Amnesty International and Torture

Amnesty International, having been happy to compare the US prison at Guantanamo to the labour camps of Vorkuta, Kolyma, and Noril’sk, is now working hard on making sure that torture is an acceptable practice around the world:

Amnesty International USA Senior Deputy Executive Director Curt Goering said:

“Although the US government continues to assert its condemnation of torture and ill-treatment, these statements contradict what is happening in practice.

“The US government is not only failing to take steps to eradicate torture it is actually creating a climate in which torture and other ill-treatment can flourish – including by trying to narrow the definition of torture.”

So the Yanks are trying to narrow the definition of torture, presumably to allow them to carry out certain practices without being accused of using torture.  This might well be true, but at some point we’re going to have to come up with a definition of what does and does not constitute torture.  So how do we do this?  Noticeably, outfits like AI shy away from any discussion or study into what is and isn’t torture, preferring to apply their own definition without any consideration for the world at large or any consultation.  Unfortunately, the Amnesty definition of torture is thus rather alien to those who 1) Amnesty are trying to convince to stop torturing, and 2) the public who ultimately are required to hold the torturers to account.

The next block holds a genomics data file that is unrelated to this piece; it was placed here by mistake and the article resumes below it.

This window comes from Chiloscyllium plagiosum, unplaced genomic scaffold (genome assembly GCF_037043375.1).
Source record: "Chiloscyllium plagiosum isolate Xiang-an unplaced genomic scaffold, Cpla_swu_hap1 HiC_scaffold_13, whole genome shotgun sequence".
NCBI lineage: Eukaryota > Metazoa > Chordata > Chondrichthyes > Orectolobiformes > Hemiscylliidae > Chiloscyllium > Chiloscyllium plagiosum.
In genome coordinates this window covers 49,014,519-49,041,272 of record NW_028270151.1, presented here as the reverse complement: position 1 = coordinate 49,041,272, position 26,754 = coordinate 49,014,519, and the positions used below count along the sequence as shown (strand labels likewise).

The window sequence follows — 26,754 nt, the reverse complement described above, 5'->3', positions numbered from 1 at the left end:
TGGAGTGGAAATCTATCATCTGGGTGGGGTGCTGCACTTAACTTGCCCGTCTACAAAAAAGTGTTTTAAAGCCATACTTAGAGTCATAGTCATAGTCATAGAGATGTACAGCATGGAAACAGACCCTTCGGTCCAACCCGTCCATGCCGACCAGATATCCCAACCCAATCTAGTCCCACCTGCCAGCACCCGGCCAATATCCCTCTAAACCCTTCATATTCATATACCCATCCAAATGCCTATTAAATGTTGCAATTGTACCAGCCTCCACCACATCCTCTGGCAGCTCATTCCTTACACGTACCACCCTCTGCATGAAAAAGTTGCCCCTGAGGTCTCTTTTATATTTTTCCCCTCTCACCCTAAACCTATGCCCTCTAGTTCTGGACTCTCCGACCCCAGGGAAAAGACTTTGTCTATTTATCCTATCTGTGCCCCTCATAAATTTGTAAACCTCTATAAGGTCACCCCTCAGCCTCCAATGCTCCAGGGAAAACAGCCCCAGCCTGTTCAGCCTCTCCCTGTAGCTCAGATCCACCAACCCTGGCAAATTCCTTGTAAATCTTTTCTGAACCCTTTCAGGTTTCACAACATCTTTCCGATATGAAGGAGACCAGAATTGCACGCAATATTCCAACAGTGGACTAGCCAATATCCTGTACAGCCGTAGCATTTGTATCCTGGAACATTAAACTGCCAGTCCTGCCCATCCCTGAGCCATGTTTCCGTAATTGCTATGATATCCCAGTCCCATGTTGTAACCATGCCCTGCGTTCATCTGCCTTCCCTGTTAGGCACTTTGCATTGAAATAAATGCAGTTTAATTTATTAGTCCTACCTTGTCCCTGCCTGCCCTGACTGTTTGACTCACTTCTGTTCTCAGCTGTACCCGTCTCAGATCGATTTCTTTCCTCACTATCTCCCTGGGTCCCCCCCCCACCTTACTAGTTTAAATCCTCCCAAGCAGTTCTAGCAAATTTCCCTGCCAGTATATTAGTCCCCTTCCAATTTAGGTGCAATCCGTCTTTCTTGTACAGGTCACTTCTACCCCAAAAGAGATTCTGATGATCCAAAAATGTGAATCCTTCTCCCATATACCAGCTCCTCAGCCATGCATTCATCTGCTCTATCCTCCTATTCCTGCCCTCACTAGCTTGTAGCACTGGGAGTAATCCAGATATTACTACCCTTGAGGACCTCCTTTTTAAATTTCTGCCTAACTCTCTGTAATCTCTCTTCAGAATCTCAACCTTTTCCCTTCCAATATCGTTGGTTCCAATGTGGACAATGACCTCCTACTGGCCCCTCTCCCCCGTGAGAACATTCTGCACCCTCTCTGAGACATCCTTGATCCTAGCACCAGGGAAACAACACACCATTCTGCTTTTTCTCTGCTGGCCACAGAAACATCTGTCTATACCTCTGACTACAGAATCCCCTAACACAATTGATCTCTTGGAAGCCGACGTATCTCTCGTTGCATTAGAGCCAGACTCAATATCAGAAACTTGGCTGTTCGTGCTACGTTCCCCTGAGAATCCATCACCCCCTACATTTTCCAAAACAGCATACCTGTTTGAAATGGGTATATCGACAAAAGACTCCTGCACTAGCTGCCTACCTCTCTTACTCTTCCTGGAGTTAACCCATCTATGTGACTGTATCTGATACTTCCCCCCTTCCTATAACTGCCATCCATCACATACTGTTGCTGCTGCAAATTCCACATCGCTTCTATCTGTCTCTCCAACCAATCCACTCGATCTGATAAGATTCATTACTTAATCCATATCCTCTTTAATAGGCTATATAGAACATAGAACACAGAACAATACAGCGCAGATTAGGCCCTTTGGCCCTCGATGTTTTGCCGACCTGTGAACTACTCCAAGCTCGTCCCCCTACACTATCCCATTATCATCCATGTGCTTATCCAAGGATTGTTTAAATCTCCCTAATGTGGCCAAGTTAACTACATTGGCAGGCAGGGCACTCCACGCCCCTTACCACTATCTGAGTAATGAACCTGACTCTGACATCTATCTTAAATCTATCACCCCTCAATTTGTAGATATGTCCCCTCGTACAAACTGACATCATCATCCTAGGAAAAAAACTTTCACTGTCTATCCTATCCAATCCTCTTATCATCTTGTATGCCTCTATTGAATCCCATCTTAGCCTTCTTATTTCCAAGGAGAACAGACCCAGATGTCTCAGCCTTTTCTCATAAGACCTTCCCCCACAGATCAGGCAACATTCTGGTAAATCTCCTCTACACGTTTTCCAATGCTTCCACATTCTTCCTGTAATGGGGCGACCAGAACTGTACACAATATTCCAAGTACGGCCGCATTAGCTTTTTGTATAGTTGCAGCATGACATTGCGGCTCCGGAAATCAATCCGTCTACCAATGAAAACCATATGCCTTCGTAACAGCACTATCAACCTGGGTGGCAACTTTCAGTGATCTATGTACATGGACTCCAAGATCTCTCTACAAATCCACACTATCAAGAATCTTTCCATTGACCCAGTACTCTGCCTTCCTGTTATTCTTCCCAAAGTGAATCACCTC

For instance, were I to learn that my government was involved in the use of torture as I see it, I would conjure up images of electric shocks to the bollocks, Guy Fawkes on the rack, red hot pokers, mock executions, beatings, floggings, tying people to anthills, ect. and would be rightfully appalled.  I would be encouraged to take serious action against such a government, be it my own or anyone else’s.  Now each and every person will have their own view of what is torture and what is not.  For instance, some will think standing somebody to attention for 3 hours is torture, others will not.  I’m sure everyone will agree that boiling somebody alive is torture, but there will be disagreements about whether sleep deprivation – to differing extents – is or is not.

In order to make torture unacceptable, it is necessary for the public to be suitably outraged to the point that they demand their governments stop; in order to get the public suitably outraged at torture, you must first define torture to encompass all acts which a significant number consider to be torture.  And here is where Amnesty International has fouled up considerably, and done untold harm in the process.  Take their recent report on torture as practiced by the US, for instance: